Doug: I also really like the line-up here -- classic feel to it. Not the most powerful group ever, but a time-tested winner in many respects. Once Thor shows up in a couple of issues (sorry -- should have given a spoiler warning!), it'll really feel nice!

Karen: At the end of our tale, the three baddies decide to bring the action back to Avengers mansion, with Power Man announcing their arrival by throwing a car through a window! I love Beast's line here: "Couldn't find the bell, guys?"

Doug: I always liked the wise-cracking characters when I was a kid!

Karen: This time Wonder Man is with the team, and he flies off right after Power Man, only to get a fast fist to the gut. Wondy is stunned, not expecting his foe to be so powerful, and he freezes up in battle. I have to say, I really enjoyed what Shooter did with Wonder Man in this time period. Here's a guy almost as tough as Thor, yet he is plagued by self-doubt and fear. This was something quite different, and very interesting.

Doug: Wondy was played as that "man out of time" to a small extent, but you're right -- most of his issues stem from not knowing what he's made of and how his powers work (or don't work, as the case was from time-to-time). I think here in the first year or so of his revival, there was a lot of tinkering with him so far as how he'd fit in without duplicating what some of the other "power guys" did.

Karen: The fight goes on, when suddenly the villains find themselves so weak they cannot fight back. All of a sudden, the ground rumbles with a huge shockwave- Yellowjacket thinks, "Not even the Hulk could make one like this!" - and bursting from the ground is Nefaria, now wearing a costume, and proclaiming that he can now do anything, including killing the Avengers!

Doug: Yeah, definitely not looking good for our heroes!

Karen: What a fantastic issue. The pacing is great, we get a lot of nice character bits throughout, and Byrne's art is energetic. This is a real standout issue of Avengers, with the best yet to come!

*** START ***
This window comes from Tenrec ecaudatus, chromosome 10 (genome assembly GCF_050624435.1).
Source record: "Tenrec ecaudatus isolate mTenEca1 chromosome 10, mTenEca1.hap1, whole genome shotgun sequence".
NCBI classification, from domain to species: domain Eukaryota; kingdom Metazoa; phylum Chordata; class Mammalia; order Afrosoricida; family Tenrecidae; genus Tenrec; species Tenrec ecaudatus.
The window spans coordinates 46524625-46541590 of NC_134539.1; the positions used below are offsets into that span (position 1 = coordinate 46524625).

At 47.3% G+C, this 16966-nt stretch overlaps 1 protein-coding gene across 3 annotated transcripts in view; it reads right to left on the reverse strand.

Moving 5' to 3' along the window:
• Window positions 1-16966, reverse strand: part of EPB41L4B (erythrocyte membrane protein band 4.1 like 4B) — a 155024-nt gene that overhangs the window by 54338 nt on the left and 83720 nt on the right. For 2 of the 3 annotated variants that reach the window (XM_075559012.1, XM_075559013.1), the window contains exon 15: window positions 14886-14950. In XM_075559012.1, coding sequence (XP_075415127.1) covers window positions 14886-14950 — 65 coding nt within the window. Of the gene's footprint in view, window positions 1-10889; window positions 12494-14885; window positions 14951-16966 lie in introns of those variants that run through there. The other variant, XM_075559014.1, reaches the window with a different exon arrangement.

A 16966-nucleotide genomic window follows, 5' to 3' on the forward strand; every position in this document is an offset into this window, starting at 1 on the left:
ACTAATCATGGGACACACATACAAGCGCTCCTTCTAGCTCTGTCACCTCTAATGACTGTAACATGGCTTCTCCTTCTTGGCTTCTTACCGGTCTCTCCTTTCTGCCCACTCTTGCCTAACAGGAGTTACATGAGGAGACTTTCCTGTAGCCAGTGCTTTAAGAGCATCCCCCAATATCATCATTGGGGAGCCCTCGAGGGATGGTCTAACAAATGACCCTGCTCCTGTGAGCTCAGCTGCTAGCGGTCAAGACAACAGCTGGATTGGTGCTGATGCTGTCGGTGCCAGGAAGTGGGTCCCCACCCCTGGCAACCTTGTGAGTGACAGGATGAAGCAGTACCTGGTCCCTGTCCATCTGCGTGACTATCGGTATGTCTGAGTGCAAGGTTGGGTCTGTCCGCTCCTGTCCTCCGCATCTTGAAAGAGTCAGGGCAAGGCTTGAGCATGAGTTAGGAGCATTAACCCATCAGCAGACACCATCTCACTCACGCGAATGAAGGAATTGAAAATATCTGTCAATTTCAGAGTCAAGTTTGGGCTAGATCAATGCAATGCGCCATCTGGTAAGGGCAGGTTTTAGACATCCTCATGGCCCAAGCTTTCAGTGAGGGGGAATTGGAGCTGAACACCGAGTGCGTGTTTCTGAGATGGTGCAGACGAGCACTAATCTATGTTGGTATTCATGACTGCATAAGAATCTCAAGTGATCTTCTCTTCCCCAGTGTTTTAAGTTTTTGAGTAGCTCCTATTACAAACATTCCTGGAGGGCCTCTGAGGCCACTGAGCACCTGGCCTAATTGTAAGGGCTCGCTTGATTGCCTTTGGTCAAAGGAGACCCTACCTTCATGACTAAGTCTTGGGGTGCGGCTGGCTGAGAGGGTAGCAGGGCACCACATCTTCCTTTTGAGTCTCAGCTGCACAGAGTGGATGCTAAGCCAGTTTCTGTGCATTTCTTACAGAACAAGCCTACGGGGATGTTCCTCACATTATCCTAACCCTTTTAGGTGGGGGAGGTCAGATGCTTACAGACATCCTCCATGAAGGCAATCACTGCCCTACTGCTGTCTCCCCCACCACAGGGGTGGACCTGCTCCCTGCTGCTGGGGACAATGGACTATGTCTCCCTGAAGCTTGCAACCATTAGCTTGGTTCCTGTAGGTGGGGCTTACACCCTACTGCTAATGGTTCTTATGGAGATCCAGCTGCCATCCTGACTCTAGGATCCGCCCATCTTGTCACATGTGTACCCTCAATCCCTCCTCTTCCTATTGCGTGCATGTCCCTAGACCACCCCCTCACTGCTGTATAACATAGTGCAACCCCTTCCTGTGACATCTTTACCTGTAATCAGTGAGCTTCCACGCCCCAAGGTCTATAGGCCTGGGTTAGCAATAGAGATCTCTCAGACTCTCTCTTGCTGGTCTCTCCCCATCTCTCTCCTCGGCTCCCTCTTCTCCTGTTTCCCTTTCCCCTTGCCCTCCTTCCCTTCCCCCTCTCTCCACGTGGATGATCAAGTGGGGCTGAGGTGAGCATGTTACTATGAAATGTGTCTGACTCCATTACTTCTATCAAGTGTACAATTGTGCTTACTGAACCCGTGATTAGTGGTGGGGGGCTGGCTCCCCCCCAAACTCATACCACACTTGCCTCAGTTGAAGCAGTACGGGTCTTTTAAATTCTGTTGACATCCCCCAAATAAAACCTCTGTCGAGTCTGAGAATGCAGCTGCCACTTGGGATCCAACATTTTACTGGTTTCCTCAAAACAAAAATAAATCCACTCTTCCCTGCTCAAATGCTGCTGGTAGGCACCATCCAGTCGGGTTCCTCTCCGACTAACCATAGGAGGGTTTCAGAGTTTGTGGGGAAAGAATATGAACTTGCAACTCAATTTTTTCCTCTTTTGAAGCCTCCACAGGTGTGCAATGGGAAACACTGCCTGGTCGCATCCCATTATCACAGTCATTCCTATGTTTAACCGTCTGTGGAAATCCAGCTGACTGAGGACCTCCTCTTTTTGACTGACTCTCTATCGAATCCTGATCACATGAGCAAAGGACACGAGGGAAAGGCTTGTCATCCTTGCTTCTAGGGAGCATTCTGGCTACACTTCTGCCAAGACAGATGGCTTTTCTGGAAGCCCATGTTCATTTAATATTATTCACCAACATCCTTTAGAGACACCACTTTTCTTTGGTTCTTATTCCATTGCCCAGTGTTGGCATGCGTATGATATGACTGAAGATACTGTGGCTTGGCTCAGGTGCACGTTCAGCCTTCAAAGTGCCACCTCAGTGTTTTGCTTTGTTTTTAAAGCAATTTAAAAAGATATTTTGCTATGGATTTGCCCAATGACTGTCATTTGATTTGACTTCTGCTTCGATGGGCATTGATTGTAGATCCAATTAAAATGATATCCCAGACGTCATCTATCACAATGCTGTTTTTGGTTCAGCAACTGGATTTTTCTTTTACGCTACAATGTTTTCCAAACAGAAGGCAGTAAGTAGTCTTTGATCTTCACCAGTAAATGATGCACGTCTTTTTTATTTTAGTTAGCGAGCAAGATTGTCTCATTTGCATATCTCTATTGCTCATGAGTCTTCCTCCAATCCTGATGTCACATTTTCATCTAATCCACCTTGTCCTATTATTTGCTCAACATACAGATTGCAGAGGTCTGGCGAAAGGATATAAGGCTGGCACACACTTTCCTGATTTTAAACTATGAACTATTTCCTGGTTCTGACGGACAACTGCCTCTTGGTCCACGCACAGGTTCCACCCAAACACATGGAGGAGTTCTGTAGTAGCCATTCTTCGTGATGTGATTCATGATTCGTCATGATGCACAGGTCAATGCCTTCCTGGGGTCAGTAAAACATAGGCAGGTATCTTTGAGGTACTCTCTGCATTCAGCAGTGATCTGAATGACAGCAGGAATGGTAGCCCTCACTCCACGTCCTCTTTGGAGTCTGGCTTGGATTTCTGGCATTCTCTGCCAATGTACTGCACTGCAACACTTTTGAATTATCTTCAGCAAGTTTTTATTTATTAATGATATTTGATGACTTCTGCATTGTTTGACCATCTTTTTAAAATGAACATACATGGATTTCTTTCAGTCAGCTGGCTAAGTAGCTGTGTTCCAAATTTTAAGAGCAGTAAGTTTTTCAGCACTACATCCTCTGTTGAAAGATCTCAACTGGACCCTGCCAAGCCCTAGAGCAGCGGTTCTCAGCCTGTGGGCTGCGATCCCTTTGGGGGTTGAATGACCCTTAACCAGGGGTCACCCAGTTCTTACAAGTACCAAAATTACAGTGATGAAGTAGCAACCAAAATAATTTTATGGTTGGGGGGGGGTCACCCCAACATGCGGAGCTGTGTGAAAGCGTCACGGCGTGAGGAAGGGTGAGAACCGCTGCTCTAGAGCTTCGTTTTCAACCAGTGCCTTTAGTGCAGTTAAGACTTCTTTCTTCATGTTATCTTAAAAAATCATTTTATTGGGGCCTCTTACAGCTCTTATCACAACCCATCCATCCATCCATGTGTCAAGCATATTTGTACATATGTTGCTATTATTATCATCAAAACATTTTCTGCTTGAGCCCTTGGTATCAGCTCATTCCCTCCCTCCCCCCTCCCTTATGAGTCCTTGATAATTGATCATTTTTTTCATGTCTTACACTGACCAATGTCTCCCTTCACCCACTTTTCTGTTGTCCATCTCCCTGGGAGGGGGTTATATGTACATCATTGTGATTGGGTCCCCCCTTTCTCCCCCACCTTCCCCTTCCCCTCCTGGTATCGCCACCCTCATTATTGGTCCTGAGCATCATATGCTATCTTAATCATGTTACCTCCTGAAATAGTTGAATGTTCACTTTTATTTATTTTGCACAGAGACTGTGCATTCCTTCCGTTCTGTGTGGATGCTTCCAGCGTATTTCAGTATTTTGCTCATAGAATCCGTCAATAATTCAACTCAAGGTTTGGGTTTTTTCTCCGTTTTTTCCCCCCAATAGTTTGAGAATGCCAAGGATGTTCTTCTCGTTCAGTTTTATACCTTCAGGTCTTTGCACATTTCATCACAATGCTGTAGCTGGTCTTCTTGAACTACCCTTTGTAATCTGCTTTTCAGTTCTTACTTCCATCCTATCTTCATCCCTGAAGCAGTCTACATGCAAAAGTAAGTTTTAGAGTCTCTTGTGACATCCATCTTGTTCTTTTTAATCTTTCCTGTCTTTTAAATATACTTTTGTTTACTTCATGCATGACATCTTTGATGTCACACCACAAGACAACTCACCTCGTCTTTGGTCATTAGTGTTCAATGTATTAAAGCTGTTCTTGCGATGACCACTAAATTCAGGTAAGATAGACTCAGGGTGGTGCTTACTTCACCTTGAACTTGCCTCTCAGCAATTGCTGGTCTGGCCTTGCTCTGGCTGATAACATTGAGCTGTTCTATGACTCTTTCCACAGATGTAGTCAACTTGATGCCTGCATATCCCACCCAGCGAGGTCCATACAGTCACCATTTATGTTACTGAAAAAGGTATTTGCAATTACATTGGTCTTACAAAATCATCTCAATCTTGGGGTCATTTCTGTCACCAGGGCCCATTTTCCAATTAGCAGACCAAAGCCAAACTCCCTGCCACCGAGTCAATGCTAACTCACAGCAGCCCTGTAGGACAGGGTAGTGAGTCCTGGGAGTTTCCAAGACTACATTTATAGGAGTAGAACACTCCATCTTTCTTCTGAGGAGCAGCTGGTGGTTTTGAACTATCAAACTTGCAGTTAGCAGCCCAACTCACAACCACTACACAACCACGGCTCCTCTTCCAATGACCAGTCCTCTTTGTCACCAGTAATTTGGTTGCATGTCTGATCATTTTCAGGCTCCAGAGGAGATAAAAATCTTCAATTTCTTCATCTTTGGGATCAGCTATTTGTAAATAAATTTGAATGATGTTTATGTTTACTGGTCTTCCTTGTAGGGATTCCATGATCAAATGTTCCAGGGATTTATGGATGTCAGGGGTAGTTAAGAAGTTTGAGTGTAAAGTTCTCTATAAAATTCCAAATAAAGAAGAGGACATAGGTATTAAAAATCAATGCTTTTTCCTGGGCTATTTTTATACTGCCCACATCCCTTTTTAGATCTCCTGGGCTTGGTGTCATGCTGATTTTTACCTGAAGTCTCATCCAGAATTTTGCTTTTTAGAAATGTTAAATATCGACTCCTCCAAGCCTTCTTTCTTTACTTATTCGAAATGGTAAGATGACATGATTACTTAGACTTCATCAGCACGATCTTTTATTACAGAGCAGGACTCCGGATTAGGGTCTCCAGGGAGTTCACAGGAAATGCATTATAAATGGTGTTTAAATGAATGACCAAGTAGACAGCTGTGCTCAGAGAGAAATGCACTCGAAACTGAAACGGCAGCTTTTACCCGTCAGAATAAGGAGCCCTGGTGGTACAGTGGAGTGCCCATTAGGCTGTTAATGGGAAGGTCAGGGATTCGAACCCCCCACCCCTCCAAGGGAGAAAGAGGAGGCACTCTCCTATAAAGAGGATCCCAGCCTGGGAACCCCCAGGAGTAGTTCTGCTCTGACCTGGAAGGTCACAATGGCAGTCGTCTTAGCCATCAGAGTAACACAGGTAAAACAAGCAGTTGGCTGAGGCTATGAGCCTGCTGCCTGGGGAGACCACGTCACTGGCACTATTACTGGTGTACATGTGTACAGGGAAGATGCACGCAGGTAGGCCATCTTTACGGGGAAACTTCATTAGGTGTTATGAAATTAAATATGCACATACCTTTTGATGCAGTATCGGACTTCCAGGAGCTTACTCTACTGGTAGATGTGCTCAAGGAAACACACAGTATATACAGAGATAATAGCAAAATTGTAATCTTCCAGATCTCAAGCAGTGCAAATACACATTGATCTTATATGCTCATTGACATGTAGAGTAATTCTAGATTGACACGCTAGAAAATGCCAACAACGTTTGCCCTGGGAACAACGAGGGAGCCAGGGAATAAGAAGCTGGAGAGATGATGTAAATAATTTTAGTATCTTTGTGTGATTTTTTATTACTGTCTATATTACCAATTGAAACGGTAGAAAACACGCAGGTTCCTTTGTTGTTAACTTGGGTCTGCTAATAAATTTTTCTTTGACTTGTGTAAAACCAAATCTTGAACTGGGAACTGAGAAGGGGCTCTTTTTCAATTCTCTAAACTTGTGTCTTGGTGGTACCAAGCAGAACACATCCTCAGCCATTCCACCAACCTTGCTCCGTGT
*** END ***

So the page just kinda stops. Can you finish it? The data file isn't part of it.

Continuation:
Doug: This is shaping up to be a fun story! One comment about the art, though. You are spot on in your compliment of Byrne's pencils; I'd like to express that I've never warmed to the inks of Pablo Marcos. He's a bit heavy, and it's my feeling that books he worked on always tended to have a bit of a "muddy" feel to them. I know the printing techniques weren't as good then as they are now, but I just never cared for Marcos' work...


3 comments:

Rick J. said...

The Avengers comics of the 70's were really to me, the highlight of the series. The writers at that time added a layer of depth to the characters which we really hadn't seen much during their run in the 60's.
Watching Perez grow into the artist that he became and putting his stamp on the team early on was a real treat. Byrne's work during 164-166 was nice and would have been better (181-191) if he would have had Austin inking instead of Green.
I still go back and read those past issues from time to time.
Enjoy the blog....keep up the great work!

Doug said...

Rick --

Thanks for the comments!

Jim Shooter did a wonderful job in exploring each character's personality not just as it related to said character, but as it fit into the group dynamic. Adding Wonder Man and amping up the Beast's role were two things that really made this era a home run creatively.

Best,

Doug

MaGnUs said...

That Wonder Man costume is one of the worst costumes EVER.